Thursday, September 6, 2007

Another Entry Into the "Let's All Communicate Better" Sweepstakes.

After yesterday's post about student email etiquette, we got quite a few notes from folks with suggestions and ideas. The posting below caught our eye, with its authoratative tone (and 1-10 number system!). So we share it with you below:

  1. Always sign an email how you wish to be addressed. If you end it with “Regards, Robert,” don’t be surprised when the next email starts with “Dear Robert.” “Prof. R. Jones” or “Prof. Robert Jones” are suited much better, unless you want your students to call you by first name. Some professors like to be called by their first name by email, but not in person – don’t do that. It’s either one or the other.

  2. Make it clear when students can expect a response to their message, preferably at the start of the semester. Email communication isn’t for urgent requests, students may just have to wait 48 hours. Also indicate if you’re responding to emails on weekends or not. Some people don’t mind things that can be answered quickly and just leave longer emails for Monday. Absolutely don’t let yourself be pressured into responding “asap.”
  3. If you’re not available for some time (vacation, or you just don’t want to be bothered) set an auto-response in your favorite e-mail program. While a quick reply is of course never guaranteed, it’s nice to know if the other person won’t see it for a week.

  4. E-mails are informal. Sadly, some people consider this an excuse to disable the spell-check in their email program, but there’s nothing we can do about it. If you understand what the other person wrote, consider yourself lucky and ignore the spelling.

  5. It’s an e-mail, not a lecture. Keep your responses short and to the point. You shouldn’t have to waste your time writing a novel and the other person shouldn’t have to read two pages to get the answer. If you feel the matter would be better discussed in person, say so and have the student show up for office hours. If you get a wall of text as an email, copy your students’ desire for abbreviations: “TL;DR” for “too long; didn’t read”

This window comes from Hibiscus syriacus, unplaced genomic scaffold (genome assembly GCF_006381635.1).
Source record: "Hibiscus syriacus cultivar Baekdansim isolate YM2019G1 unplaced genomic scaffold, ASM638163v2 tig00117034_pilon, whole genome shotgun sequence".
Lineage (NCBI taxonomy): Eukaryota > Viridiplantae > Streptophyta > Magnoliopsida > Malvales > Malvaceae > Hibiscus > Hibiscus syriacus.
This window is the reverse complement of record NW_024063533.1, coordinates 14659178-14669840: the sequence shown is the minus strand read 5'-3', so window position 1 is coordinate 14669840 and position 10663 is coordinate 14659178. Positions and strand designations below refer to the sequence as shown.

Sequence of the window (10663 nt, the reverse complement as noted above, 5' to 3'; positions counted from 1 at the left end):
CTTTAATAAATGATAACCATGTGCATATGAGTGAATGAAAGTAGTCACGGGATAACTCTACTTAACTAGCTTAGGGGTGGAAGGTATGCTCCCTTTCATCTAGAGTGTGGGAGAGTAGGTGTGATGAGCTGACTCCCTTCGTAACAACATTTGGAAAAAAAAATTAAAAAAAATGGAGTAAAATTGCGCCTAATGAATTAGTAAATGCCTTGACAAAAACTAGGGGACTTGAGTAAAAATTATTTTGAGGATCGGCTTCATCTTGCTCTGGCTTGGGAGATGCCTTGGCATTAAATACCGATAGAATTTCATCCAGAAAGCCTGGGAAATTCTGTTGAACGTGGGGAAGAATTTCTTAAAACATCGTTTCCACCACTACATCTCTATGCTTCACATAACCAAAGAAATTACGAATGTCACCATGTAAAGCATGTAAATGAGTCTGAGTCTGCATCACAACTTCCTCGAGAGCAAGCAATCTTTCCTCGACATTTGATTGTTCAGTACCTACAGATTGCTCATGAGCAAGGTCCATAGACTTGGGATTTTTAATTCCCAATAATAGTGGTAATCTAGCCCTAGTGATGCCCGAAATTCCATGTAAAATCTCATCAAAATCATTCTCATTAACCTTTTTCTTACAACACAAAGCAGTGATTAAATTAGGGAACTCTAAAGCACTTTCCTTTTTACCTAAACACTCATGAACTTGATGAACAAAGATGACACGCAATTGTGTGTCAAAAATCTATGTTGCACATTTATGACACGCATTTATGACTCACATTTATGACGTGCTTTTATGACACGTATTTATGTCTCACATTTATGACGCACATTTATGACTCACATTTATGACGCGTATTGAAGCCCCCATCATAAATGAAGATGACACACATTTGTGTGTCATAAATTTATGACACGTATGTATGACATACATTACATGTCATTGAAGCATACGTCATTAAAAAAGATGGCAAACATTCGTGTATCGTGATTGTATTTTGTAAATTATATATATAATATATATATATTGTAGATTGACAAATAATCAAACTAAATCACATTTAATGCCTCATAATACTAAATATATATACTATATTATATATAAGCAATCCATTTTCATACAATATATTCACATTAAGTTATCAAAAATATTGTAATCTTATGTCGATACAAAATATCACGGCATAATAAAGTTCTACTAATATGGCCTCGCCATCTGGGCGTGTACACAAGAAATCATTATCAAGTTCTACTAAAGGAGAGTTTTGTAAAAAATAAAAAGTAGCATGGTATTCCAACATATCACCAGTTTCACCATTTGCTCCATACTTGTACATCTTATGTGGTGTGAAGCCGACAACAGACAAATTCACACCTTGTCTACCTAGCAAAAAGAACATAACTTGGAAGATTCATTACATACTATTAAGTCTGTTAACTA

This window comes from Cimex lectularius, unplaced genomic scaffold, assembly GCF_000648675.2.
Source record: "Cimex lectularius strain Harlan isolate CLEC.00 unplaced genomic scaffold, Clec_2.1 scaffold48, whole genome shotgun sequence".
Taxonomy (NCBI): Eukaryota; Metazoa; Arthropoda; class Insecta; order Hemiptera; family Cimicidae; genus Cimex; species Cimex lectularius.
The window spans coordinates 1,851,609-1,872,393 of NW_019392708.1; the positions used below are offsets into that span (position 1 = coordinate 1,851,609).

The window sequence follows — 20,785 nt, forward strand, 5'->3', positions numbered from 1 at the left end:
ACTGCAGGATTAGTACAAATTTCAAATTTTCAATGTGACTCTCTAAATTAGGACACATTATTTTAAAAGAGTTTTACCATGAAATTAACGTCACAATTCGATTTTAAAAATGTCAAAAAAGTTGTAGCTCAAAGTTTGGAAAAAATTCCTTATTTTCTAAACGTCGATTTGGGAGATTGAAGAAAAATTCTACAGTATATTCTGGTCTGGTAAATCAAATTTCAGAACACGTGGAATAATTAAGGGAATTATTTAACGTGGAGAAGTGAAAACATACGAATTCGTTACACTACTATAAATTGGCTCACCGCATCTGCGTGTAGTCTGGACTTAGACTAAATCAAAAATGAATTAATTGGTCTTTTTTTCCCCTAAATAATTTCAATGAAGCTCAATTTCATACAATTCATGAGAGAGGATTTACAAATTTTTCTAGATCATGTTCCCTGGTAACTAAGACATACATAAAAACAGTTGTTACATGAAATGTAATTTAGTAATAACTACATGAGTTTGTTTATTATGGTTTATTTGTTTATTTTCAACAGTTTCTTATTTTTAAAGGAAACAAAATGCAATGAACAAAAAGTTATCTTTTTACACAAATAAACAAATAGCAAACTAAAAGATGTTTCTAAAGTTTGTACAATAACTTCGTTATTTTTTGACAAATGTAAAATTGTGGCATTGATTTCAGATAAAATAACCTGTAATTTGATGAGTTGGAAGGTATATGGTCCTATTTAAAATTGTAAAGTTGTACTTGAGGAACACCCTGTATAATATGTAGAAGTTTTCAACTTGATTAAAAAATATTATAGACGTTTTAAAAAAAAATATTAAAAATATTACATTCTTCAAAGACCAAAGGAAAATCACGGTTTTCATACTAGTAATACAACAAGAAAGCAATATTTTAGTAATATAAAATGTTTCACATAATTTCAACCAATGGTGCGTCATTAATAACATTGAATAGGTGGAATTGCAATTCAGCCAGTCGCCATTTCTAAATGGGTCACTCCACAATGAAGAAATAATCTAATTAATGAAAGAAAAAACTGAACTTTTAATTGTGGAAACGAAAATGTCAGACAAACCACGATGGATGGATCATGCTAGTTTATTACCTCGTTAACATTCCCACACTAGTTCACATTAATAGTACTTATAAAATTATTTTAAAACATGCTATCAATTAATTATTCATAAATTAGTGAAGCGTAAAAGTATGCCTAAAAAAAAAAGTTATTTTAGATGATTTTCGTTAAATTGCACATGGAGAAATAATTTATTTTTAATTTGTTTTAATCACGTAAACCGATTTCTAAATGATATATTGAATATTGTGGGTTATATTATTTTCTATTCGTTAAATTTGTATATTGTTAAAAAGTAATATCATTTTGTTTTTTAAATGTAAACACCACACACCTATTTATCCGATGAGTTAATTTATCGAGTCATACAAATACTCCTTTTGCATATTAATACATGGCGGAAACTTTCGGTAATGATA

6. Set up an email signature with your office hours and the location of your office. Don’t include your favorite inspirational quotes (especially not if there’s more than one!) and – please – don’t include any images. It’s not a problem to download those on the campus network, but try downloading that 400kb image on your mobile, repeatedly.

  7. Never ignore a student email, no matter how ridiculous it is. Not responding is akin to hanging up the phone without saying anything, except the other person won’t know if you have even received the mail. If you’re asked where book X can be bought, tell them to check the university bookstore. Some universities have an online system through which students can order all the books for their classes – if yours has that, point them there. (many people don’t know that’s available) Worst case, tell them you can’t help with that.

  8. Email programs support an “urgent” or “high importance” flag. If you use it for all of your messages, it defeats the point. This, in my experience, is mostly an issue with correspondence from the administration, but some professors are guilty of it as well. If there’s something happening two weeks from now and you don’t require a response, don’t use the flag.

  9. Don’t include a request for a “read notice,” unless it’s critical you know when the person read it. (in which case a phone call would likely be more appropriate) It’s the ultimate “asap,” except you can’t even pretend you only just read the email that evening. Make sure you set your email program to not automatically accept these receipt requests, as students may use them as well.

  10. I don’t have a number 10, so this one I dedicate to the English teachers/professors out there: If you have any time in your class available at all, dedicate it to proper email etiquette – for all our sakes. It appears that at least some students don’t know that what they’re doing annoys the rest of us, maybe they’re not yet beyond hope. There are plenty of resources online, including a short guide on Microsoft’s website.